Do you remember my making some beef, ale & cheese soup, way back last year some time?  Well I suddenly remembered this recipe and how well the beer combined with the melted cheese - and it was a short hop from there to combining beer into the cheese sauce for the pasta.

Now I always add bacon to my cheese sauce for a macaroni or pasta cheese, as we're confirmed carnivores who feel a bit short changed if a meal doesn't include meat somewhere along the line.  Plus, bacon goes so well with cheese.  Now, I can confirm that bacon goes very well with an India Pale Ale and cheese, in a sauce.  Oh yes.

Ordinarily, I'd have sweated off an onion and included that, but we had run out of onions owing to the last two having turned to slush when I wasn't looking, so that was a non-starter.  So to include the onion flavour, I rummaged around in the herb cupboard and added a half a teaspoonful of the onion granules that I normally use in barbecue sauces.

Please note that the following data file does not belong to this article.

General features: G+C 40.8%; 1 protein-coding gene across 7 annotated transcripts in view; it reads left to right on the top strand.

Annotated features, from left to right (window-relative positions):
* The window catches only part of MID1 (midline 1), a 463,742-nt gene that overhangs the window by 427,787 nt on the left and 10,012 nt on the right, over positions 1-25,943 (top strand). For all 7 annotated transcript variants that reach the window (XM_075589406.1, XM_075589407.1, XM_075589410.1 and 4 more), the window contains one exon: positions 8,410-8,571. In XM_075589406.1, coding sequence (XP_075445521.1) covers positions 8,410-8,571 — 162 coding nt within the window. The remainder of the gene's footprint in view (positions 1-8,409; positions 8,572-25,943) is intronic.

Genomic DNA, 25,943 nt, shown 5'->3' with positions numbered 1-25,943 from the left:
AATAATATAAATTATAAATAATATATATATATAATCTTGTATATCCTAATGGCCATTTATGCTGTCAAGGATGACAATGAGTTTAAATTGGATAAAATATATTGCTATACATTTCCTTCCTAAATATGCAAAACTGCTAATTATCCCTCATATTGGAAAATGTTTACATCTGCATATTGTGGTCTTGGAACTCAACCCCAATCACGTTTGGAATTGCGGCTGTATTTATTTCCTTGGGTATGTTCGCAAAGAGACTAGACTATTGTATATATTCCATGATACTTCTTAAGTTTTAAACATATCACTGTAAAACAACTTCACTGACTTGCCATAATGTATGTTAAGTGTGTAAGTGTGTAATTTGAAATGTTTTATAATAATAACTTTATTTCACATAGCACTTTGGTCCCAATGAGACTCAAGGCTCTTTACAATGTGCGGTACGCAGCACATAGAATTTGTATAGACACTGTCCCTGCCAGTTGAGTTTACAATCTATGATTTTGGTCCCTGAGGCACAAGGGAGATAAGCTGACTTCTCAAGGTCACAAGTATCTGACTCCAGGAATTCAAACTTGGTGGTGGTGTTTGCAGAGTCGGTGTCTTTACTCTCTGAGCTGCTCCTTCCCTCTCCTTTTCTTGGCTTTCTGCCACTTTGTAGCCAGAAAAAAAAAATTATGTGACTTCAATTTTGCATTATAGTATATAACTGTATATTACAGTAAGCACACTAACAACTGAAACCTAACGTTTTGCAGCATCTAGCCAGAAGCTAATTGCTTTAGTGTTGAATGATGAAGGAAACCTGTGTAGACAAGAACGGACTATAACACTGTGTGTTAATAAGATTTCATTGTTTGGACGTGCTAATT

As for the healthiness of this dinner, I can quite categorically deny any element of healthiness.  However, as to flavour, well yes it has that in spades.  It also has that soft, warming, filling, comforting thing that anything involving cheese and pasta will deliver - especially on a cold, damp day like today.  Add to all that the bacon - and we all know that a bit of bacon makes everything better - and the crisp, crunchy herby breadcrumbs sprinkled on top and you've got a sure fire winner.

Just don't make this for dinner if you're counting your calories.  Like I am.  ~koff~  Oops.


Ingredients :

1 tsp & 1 tbsp olive oil
12 rashers thick cut smoked back bacon, diced
10g & 20g salted butter
50g dry breadcrumbs
half a tsp dried parsley